When I left the Democratic Victory Party at Tysons last night, Mark Herring was losing the Attorney General’s race by 12,000 votes; when I woke up, he was winning by 400; over the course of the day it has been back and forth – losing by 1,100, winning by 32, losing by 700, and now probably down by 300. What’s going on?
First, election night – when the polls close at 7pm, the election officials check the counts on the machines and paper ballots, and report the totals to the local registrar, who then reports to the State Board of Elections (SBE) – this is the first unofficial count, which may have errors – e.g., numbers are transposed (612 is reported as 162), not all precincts are reported, or absentee votes aren’t counted.
Next, today’s activity – the canvass, where the Electoral Board for each city and county reviews the reports from each precinct, including absentee ballots (often included in a Central Absentee Precinct) and compiles the totals. This is when many of the errors noted above are corrected. Some localities finish their canvasses within an hour or a few; others (e.g.Fairfax) go on for days. These totals are reported to the SBE.
Usually following immediately after the canvass, the local electoral board considers the (non-voter ID) provisional ballots – these are from people who were not allowed to vote because they were not listed as registered in the precinct, or shown as having voted an absentee ballot, or for other reasons. The Electoral Board should evaluate each situation – sometimes, e.g., the voter did register and is listed at the State Board/Department of Motor Vehicles list, but not on the precinct rolls; or the voter was erroneously purged for having moved, but did not. If valid, the Electoral Board will then add these votes to the total.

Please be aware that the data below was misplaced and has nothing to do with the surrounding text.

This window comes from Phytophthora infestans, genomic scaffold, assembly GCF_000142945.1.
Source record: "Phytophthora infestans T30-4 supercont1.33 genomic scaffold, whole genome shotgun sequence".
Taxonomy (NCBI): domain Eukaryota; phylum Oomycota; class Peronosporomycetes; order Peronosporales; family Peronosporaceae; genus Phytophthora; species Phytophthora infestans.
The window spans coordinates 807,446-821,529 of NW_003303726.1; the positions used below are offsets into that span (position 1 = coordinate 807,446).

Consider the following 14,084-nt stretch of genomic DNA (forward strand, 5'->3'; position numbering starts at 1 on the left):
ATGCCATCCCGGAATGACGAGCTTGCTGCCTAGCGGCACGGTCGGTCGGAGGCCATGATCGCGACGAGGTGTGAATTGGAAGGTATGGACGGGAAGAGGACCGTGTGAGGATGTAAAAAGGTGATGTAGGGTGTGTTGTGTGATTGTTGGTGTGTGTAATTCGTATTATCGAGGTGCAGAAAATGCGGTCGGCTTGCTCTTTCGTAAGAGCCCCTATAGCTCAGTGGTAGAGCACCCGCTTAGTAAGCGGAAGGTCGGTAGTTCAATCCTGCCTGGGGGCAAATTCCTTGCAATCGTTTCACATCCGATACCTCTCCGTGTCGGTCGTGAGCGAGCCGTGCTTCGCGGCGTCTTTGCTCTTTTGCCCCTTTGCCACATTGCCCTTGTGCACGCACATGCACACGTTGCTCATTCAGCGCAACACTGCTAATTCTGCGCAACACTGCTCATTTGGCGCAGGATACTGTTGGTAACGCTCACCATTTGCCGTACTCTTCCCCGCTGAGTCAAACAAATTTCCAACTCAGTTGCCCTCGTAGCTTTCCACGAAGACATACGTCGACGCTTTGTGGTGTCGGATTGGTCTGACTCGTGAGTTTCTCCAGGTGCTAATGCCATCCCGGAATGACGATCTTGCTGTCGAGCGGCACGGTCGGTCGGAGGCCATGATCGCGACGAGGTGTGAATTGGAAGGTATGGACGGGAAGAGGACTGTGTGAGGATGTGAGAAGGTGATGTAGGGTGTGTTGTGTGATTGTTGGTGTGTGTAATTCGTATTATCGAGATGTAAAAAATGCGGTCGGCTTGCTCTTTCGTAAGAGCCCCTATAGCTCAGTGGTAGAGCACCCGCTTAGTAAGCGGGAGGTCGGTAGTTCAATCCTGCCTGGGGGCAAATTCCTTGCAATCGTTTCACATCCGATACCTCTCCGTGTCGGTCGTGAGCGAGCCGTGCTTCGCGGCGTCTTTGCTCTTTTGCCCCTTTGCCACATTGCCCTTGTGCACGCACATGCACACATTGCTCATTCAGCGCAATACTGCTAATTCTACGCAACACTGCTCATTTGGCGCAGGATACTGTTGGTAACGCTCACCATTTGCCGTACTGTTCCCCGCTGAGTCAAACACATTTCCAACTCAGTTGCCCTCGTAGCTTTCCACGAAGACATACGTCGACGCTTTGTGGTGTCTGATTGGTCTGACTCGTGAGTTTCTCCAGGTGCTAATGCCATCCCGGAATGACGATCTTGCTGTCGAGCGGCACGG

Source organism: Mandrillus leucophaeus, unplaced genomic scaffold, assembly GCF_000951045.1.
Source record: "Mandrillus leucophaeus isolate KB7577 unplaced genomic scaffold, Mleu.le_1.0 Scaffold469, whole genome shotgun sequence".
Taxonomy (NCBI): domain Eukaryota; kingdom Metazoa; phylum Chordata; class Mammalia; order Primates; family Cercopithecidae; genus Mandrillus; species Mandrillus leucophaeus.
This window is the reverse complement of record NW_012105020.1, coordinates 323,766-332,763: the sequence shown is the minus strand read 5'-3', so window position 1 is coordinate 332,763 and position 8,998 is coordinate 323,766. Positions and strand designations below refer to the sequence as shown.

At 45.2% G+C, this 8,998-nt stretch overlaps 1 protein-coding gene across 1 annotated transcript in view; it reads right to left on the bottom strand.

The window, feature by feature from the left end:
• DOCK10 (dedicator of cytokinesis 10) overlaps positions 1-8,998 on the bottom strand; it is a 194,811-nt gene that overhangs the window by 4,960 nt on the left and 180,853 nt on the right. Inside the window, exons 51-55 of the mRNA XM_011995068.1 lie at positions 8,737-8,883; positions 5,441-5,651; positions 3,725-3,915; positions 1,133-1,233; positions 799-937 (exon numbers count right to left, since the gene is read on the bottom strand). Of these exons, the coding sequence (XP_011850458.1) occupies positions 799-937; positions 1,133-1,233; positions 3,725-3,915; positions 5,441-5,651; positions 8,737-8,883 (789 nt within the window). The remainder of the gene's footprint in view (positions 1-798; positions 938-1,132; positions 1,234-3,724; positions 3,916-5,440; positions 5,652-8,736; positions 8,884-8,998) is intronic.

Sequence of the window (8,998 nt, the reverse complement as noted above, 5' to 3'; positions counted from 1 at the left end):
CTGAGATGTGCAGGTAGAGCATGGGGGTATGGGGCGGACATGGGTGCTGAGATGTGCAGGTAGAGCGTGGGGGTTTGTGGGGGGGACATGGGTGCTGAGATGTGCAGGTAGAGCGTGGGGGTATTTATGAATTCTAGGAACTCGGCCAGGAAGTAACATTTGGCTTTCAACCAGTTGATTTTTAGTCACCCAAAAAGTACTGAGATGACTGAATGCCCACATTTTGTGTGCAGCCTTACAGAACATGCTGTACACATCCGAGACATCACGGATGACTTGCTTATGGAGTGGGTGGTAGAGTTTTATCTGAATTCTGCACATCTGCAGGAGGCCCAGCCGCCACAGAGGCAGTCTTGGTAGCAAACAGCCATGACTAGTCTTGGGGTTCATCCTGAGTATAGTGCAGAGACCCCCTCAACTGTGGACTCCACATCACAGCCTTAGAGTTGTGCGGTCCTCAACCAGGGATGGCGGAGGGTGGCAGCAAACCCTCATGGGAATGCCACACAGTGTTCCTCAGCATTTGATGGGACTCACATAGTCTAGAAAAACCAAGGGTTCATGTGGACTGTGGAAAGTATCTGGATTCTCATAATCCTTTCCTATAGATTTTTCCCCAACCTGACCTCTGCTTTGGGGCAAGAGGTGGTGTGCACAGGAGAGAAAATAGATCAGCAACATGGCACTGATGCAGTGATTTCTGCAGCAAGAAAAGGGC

Then the Electoral Board will consider provisional ballots filed by people who did not have proper voter identification. If the voter provides proper ID – by fax, email, or in person by 12:00 noon on the Friday after the election, the vote will be counted. If not, it won’t.
Finally, the totals from each locality must be sent to the SBE by Nov. 12, 2013 and will meet to certify the final, official results on Nov. 25, 2013.
If the results are within 1%, the losing candidate can request a recount. In addition, a losing candidate can contest the results of an election based on allegations of improper conduct.
So what is happening now is the canvass and consideration of the provisional ballots. This happens every election, but we are paying much closer attention because it is so close. The primary action item is if you or someone you know has cast a provisional ballot because of a lack of voter identification, submit proof of identification by Friday 12:00 noon to have that vote counted. Also, let us know if you would like to volunteer to help monitor the proceedings and followup with provisional voters. Check the SBE Election Results webpage for updates (which may or may not be accurate), the SBE Changes chart for changes (which is currently blank) and the VPAP summary of changes (which is currently way behind), and follow @redistrict on twitter (he is doing a great job in ground-truthing precinct numbers).